“It was hard to see it in person and I think it will always be hard,” said doctoral student Adrian Tola about his recent trip to assess the damage following the April earthquake that hit his home country of Ecuador. “I think one thing I realized is that whatever career you choose has to have meaning. In my case, I’m studying structural engineering, and I’m studying very interesting topics, but I have to use that knowledge to help people.”
Tola served as part of a team that visited five cities in Ecuador with the Earthquake Engineering Research Institute (EERI) through its “Learning from Earthquakes” program. The program sends multidisciplinary teams of researchers after earthquakes to investigate and learn from the damaging effects observed in the field. The team traveled to analyze the damage from the 7.8 magnitude earthquake that struck the country on April 16, 2016. That earthquake has been called Ecuador’s worst natural disaster in decades, resulting in in 661 fatalities and more than 27,732 injuries.
“I was anxious to go see what happened and see the damage,” Tola said. “At the same time though, I kept asking myself ‘how can I even help?’”
The intention of EERI for this particular trip was to make an assessment of the damage caused by the earthquake. The organization’s vision is to create a world in which potential earthquake losses are widely understood and for which prudent steps have been taken to address those risks. The team that went to Ecuador was made up of engineers interested in different aspects of engineering in hopes of getting a comprehensive assessment of the damage. Others on the team included Forrest Lanning from Miyamoto International, Mei Kuen Liu, Senior Engineer with Forell/Elsesser, Arturo Schultz, professor of Civil Engineering at University of Minnesota, Gabriela Haro, PhD student in Civil Engineering at North Carolina State University, and Hector Monzon Despang and Alberto Jose Monzon from the Guatemalan Association of Structural Engineers. Tola is specifically interested in low cycle fatigue of steel members, classic and innovative structural systems to withstand earthquakes, solutions for seismic retrofit of buildings, and involvement in regulatory seismic codes.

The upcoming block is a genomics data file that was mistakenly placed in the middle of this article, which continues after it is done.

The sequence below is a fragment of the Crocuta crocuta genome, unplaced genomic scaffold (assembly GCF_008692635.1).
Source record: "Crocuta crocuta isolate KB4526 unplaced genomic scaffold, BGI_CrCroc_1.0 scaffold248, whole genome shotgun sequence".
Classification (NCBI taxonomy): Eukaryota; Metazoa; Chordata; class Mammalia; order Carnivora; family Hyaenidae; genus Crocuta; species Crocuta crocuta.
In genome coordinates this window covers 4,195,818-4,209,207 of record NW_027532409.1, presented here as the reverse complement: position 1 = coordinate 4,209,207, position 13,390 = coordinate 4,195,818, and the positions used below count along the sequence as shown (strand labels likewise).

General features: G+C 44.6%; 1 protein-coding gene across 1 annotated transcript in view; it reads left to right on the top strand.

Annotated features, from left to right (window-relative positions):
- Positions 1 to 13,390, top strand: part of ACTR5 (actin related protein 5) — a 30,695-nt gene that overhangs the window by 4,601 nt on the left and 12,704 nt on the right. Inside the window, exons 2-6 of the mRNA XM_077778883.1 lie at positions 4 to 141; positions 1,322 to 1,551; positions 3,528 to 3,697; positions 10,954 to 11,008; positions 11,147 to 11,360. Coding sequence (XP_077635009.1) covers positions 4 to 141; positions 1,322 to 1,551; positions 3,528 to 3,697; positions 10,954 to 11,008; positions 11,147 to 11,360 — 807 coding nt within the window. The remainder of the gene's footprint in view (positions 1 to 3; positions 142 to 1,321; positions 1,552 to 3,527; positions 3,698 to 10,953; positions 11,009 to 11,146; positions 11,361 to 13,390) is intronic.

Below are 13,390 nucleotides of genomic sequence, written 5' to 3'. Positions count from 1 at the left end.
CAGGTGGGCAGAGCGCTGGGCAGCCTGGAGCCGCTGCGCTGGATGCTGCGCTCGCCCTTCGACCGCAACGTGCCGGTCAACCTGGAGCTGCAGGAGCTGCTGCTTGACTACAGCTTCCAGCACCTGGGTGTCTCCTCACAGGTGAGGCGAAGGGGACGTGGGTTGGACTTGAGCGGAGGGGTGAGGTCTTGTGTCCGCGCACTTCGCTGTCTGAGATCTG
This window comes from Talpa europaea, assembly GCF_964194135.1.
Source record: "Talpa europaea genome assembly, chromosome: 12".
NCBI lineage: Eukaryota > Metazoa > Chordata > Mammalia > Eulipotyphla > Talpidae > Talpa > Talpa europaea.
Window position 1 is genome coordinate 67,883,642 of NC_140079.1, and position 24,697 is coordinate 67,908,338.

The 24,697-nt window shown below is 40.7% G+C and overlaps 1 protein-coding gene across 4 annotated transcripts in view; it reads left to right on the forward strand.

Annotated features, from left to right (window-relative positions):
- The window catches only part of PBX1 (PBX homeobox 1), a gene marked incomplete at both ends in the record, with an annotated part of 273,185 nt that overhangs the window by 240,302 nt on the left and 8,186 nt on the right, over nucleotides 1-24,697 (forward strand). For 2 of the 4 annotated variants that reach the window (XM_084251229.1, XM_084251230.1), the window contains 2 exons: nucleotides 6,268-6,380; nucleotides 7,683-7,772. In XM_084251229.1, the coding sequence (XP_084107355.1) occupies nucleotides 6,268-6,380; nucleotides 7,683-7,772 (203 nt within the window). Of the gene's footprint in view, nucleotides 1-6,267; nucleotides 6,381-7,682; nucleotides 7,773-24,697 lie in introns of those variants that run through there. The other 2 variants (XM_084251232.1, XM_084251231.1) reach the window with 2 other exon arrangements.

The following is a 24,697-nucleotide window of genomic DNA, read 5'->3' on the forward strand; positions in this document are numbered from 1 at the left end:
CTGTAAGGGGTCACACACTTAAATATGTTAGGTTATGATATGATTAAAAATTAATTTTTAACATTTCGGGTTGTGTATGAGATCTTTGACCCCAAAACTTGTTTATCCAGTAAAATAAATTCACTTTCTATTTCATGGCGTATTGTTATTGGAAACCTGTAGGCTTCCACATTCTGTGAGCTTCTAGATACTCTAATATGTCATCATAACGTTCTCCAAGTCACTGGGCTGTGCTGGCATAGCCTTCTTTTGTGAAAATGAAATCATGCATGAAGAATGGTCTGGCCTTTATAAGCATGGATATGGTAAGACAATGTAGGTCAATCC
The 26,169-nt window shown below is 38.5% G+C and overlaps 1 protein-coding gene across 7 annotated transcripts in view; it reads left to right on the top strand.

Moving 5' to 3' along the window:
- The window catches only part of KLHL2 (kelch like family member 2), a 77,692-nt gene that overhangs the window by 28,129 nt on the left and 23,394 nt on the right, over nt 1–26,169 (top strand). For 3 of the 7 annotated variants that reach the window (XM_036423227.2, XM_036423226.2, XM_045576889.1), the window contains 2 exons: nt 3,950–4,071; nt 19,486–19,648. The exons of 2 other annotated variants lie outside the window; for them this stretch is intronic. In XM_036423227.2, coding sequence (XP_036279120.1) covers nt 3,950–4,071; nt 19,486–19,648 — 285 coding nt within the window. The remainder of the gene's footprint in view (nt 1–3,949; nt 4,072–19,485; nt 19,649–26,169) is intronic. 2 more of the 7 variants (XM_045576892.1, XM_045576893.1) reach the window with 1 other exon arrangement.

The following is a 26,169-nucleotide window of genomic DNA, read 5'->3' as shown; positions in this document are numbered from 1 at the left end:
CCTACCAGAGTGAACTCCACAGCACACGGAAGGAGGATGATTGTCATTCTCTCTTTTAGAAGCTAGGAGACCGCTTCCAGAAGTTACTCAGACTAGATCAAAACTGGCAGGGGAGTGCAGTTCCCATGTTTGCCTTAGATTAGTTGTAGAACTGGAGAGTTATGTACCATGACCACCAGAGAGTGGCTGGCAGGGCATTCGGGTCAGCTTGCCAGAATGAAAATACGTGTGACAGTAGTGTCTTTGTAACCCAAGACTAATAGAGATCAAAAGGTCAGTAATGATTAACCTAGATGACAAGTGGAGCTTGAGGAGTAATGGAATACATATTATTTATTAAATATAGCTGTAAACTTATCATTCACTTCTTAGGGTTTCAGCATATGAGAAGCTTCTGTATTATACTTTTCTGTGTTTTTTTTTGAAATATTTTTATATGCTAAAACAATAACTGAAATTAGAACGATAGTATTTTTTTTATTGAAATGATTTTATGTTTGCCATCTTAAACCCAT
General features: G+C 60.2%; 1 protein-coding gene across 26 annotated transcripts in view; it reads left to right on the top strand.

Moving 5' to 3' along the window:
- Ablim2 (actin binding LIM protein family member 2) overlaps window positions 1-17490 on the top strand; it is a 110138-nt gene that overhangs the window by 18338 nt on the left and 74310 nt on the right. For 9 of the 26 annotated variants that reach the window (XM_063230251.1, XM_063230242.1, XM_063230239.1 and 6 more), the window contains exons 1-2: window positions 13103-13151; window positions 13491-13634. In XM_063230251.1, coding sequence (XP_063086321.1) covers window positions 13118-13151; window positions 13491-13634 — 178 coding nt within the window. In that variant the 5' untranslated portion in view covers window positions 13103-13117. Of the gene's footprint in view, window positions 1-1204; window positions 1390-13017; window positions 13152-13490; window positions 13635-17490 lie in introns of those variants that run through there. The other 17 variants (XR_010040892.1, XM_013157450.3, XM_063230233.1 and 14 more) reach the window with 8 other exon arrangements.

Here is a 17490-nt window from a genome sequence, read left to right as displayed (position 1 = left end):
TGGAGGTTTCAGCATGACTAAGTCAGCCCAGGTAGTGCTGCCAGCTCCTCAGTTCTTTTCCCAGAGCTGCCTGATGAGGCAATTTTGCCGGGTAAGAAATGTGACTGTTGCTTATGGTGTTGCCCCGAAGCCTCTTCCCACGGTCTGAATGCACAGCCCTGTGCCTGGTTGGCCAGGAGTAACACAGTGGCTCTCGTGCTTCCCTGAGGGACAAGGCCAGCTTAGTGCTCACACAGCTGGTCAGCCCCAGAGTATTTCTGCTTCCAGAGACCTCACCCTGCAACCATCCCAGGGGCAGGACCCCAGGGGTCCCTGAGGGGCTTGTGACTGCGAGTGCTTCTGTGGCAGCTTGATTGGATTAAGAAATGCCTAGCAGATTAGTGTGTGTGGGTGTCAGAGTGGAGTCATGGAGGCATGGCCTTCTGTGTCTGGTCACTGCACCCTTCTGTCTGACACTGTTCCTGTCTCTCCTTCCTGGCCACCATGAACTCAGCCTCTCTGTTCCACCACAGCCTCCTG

The coast of Ecuador has a lot of seismic activity because there are two plates pushing against each other. The country lies above the boundary between the Nazca and South American tectonic plates that grind past each other, causing strong earthquakes such as this one.
According to Tola, one of the most interesting things that they noticed was that the access to significant areas in the cities of Manta and Portoviejo had to be closed to public due to the extensive damage in the buildings at these locations, and also, due to the potential additional damage that could be caused by aftershocks. These areas looked like “ghost towns”.
Tola put particular attention in the performance of hospitals, and although none of them had fully collapsed, they had significant damage in non-structural components, such as interior walls and mechanical equipment. “None of them collapsed, but none of them were functional afterward, which is unacceptable,” said Tola. When primary facilities such as this aren’t functional, it creates a strain on where to bring patients and earthquake victims.
The main goal of the team was to evaluate the damage in an effort to prevent the extensive destruction in future earthquakes. Tola’s technical knowledge allowed him to look at collapse buildings, and evaluate possible reasons that trigger their collapse.. “As a structural engineer, it is my interest to study the potential reasons of why buildings collapse in these events, so that, those factors can be prevented in the construction of new infrastructure or properly assessed for the case of existent buildings. I always want the chance to recognize why a building collapsed and how to solve that,” he said. “But at some point, the human part becomes more important.” Tola mentioned to be greatly impacted by the human aspects originated by this tragedy.
He admitted that his reaction to the damage was completely unexpected. “I’ve seen, through my coursework, pictures of earthquake damage and I’ve always assessed it from a strictly engineering standpoint, but actually watching it and seeing it in person is a completely different reaction. It is scary,” he said.
While Tola’s family is not from the coast of Ecuador and wasn’t directly impacted by this earthquake, it still was tough to see his home country in such destruction. “It is enough to make part of your life different, especially my motivation to study structural engineering,” he noted.
Tola hopes to have the opportunity again in the future to travel following an earthquake and help the affected country in whatever way he can.